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This Week’s Wacky Wednesday: Fingerprinting Was Child’s Play in this Case

Sometimes, ideas that might seem good and inspired turn out very wrong. When this happens to criminals, it tends to blow up in their faces in spectacular and humorous fashion, and that is just what is happening with a longtime criminal named Dennis Jackson.

Jackson had what he thought was a good idea. He utilized Play-Doh, one of the most iconic toys of childhood for decades, as a way to get around the anti-theft devices that are used in various stores. He took his “expert skills” to a Walmart located in Leicester, Massachusetts. He used the Play-Doh to cover the antitheft devices that were on items he wanted to steal. He believed that this was a good idea and that it would somehow disable the device.

The Play-Doh did not get around the security device – and it’s unclear exactly what he thought was going to happen. He fled the scene quickly, leaving behind the item that he was attempting to steal. In fact, the Play-Doh was left behind along with something else. He actually left his fingerprint in the Play-Doh. The police had to do very little to get the print, as it was literally staring them in the face.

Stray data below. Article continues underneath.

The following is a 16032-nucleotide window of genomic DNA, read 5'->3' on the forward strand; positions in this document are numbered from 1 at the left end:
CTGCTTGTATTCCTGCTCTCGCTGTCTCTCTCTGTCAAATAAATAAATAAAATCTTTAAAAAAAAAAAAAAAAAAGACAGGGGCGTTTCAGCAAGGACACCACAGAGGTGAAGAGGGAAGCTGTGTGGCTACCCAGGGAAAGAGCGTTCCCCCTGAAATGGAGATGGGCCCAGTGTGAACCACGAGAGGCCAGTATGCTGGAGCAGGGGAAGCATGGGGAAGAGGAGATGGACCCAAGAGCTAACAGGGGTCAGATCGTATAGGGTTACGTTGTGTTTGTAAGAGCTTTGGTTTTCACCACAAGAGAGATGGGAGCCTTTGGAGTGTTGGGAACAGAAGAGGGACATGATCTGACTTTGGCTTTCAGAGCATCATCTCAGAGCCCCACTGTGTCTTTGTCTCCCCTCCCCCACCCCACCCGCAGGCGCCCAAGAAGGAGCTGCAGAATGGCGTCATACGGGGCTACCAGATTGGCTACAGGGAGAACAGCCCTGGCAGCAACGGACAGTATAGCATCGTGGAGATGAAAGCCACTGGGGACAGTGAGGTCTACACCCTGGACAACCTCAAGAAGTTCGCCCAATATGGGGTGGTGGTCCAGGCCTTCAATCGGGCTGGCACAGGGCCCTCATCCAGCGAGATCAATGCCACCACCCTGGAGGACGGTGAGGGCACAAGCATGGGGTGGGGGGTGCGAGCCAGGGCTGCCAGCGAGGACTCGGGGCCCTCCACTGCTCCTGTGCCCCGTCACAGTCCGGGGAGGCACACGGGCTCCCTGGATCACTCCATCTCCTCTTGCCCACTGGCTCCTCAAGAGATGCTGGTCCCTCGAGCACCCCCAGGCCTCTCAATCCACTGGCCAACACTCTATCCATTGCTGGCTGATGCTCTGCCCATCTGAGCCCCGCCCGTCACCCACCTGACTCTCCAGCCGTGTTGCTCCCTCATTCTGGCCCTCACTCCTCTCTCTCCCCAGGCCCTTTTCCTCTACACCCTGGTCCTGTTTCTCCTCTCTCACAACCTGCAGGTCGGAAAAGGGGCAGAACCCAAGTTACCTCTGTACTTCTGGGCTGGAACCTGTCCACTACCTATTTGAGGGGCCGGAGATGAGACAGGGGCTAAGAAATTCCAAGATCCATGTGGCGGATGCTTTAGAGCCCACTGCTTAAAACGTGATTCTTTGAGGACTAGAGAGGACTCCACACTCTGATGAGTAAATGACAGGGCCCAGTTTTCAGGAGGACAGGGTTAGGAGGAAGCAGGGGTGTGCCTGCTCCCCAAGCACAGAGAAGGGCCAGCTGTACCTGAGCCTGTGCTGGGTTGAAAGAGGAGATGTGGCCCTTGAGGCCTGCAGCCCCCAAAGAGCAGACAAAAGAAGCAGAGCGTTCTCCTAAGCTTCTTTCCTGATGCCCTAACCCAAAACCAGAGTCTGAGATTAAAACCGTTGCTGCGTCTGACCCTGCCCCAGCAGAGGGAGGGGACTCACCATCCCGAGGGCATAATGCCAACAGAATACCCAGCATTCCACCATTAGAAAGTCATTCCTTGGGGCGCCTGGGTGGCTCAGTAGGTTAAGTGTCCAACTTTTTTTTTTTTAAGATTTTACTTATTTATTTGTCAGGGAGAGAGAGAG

Nothing in Massachusetts

The police took the print and ran it through the Automated Fingerprint Identification System (AFIS) in Massachusetts. However, there was nothing that came up in the state. Still, the story had gotten quite a bit of attention online, and it led to the print being seen by someone who was working for the Connecticut Forensics Laboratory. The employee then submitted the print to the national AFIS database, and there was a hit that lead to Jackson.

Plenty of Trouble in Jackson’s Past

This was not the first time Jackson, 55, had done something that was against the law. In fact, even though he had not gotten into trouble and been fingerprinted in Massachusetts before, he was quite well known to police in other states. At the time his prints were submitted and his identity was discovered, the police did not have to go very far to apprehend him. Jackson was already in custody at the Worcester County House of Correction. Not only that, but he also had outstanding warrants in other states – NJ and PA. In all, there were 129 entries on his record. He now has some other charges to add for removing an antitheft device. It seems as though Mr. Jackson has had quite a bit of trouble staying out of trouble with the law.

It’s amazing to think that it was Play-Doh and the Internet that helped to find Jackson and to hold him accountable for his crimes. The Internet and other types of technology have helped to play a role in the apprehension of a number of criminals in recent years, and it is likely that this trend is going to continue. However, this is quite likely the first time that a criminal has left their print in Play-Doh.